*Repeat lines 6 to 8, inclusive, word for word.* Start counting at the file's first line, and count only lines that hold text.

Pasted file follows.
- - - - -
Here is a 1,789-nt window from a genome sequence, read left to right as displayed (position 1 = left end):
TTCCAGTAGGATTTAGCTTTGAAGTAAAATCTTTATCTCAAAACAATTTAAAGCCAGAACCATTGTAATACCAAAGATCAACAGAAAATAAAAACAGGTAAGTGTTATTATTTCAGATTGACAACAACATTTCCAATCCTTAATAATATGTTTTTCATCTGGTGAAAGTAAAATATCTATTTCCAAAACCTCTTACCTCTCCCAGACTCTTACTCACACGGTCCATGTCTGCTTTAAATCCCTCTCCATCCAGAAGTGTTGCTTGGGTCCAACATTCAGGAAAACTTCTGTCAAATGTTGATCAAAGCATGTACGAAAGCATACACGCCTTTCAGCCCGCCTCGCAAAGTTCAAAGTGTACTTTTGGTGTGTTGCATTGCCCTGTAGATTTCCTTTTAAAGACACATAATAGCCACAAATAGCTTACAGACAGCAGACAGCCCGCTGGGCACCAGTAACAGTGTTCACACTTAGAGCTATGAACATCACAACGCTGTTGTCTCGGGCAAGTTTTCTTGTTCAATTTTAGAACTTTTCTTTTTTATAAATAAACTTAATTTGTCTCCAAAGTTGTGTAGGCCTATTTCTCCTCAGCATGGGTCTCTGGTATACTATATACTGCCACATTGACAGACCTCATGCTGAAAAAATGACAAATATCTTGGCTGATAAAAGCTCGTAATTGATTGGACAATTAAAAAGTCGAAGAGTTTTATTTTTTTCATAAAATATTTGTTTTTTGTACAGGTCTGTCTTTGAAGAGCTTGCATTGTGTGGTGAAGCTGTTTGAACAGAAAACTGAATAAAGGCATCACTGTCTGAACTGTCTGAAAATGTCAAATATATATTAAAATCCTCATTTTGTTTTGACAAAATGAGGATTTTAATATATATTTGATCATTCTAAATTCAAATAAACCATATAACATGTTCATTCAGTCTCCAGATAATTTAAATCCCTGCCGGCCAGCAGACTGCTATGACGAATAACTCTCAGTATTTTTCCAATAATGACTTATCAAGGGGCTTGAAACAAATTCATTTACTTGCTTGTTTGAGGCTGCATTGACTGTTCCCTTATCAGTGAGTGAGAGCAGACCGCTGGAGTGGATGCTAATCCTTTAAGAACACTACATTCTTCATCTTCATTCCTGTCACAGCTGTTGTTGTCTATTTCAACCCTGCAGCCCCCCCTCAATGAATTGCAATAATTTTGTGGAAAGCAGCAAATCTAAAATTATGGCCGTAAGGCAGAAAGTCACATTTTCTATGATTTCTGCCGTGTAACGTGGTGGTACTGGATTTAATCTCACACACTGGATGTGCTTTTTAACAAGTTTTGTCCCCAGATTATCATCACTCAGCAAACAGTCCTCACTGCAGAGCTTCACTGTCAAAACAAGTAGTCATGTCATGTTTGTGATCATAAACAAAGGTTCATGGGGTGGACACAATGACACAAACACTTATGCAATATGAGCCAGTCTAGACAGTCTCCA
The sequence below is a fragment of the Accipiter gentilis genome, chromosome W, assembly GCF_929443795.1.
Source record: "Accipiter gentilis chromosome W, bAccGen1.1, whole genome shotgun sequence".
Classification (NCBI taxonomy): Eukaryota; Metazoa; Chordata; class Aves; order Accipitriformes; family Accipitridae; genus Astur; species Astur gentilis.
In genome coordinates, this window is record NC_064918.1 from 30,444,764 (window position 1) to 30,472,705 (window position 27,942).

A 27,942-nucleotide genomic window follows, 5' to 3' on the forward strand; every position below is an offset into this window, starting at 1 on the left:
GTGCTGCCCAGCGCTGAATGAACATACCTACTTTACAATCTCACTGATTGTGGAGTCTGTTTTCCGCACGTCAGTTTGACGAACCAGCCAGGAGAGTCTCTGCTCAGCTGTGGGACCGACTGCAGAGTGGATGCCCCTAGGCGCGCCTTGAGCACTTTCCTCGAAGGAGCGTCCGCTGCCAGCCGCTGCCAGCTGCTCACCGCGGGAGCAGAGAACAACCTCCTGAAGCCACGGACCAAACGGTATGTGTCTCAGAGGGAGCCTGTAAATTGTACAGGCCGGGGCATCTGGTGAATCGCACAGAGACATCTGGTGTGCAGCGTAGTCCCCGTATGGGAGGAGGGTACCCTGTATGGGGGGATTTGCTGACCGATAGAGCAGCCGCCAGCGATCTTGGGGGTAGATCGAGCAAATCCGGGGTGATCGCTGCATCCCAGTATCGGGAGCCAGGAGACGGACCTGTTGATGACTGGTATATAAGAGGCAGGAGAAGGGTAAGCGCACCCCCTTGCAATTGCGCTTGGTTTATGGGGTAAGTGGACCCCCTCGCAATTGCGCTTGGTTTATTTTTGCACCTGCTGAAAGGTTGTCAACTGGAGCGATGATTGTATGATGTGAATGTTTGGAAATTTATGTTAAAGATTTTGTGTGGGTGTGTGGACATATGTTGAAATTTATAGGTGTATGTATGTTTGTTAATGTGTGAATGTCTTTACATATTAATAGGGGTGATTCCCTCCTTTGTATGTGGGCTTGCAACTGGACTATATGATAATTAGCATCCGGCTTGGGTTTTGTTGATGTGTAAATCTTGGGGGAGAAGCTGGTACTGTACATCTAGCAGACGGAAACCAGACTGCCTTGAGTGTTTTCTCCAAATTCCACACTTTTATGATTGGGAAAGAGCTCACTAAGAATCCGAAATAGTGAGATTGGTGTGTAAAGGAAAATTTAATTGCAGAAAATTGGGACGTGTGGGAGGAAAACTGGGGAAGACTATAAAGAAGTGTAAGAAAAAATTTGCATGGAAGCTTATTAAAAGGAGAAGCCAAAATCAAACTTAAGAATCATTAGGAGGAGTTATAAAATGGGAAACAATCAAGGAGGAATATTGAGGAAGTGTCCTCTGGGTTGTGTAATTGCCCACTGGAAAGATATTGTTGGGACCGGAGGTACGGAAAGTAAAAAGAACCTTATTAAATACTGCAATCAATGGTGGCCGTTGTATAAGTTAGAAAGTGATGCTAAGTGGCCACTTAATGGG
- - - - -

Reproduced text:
In genome coordinates, this window is record NC_064918.1 from 30,444,764 (window position 1) to 30,472,705 (window position 27,942).

A 27,942-nucleotide genomic window follows, 5' to 3' on the forward strand; every position below is an offset into this window, starting at 1 on the left:
GTGCTGCCCAGCGCTGAATGAACATACCTACTTTACAATCTCACTGATTGTGGAGTCTGTTTTCCGCACGTCAGTTTGACGAACCAGCCAGGAGAGTCTCTGCTCAGCTGTGGGACCGACTGCAGAGTGGATGCCCCTAGGCGCGCCTTGAGCACTTTCCTCGAAGGAGCGTCCGCTGCCAGCCGCTGCCAGCTGCTCACCGCGGGAGCAGAGAACAACCTCCTGAAGCCACGGACCAAACGGTATGTGTCTCAGAGGGAGCCTGTAAATTGTACAGGCCGGGGCATCTGGTGAATCGCACAGAGACATCTGGTGTGCAGCGTAGTCCCCGTATGGGAGGAGGGTACCCTGTATGGGGGGATTTGCTGACCGATAGAGCAGCCGCCAGCGATCTTGGGGGTAGATCGAGCAAATCCGGGGTGATCGCTGCATCCCAGTATCGGGAGCCAGGAGACGGACCTGTTGATGACTGGTATATAAGAGGCAGGAGAAGGGTAAGCGCACCCCCTTGCAATTGCGCTTGGTTTATGGGGTAAGTGGACCCCCTCGCAATTGCGCTTGGTTTATTTTTGCACCTGCTGAAAGGTTGTCAACTGGAGCGATGATTGTATGATGTGAATGTTTGGAAATTTATGTTAAAGATTTTGTGTGGGTGTGTGGACATATGTTGAAATTTATAGGTGTATGTATGTTTGTTAATGTGTGAATGTCTTTACATATTAATAGGGGTGATTCCCTCCTTTGTATGTGGGCTTGCAACTGGACTATATGATAATTAGCATCCGGCTTGGGTTTTGTTGATGTGTAAATCTTGGGGGAGAAGCTGGTACTGTACATCTAGCAGACGGAAACCAGACTGCCTTGAGTGTTTTCTCCAAATTCCACACTTTTATGATTGGGAAAGAGCTCACTAAGAATCCGAAATAGTGAGATTGGTGTGTAAAGGAAAATTTAATTGCAGAAAATTGGGACGTGTGGGAGGAAAACTGGGGAAGACTATAAAGAAGTGTAAGAAAAAATTTGCATGGAAGCTTATTAAAAGGAGAAGCCAAAATCAAACTTAAGAATCATTAGGAGGAGTTATAAAATGGGAAACAATCAAGGAGGAATATTGAGGAAGTGTCCTCTGGGTTGTGTAATTGCCCACTGGAAAGATATTGTTGGGACCGGAGGTACGGAAAGTAAAAAGAACCTTATTAAATACTGCAATCAATGGTGGCCGTTGTATAAGTTAGAAAGTGATGCTAAGTGGCCACTTAATGGG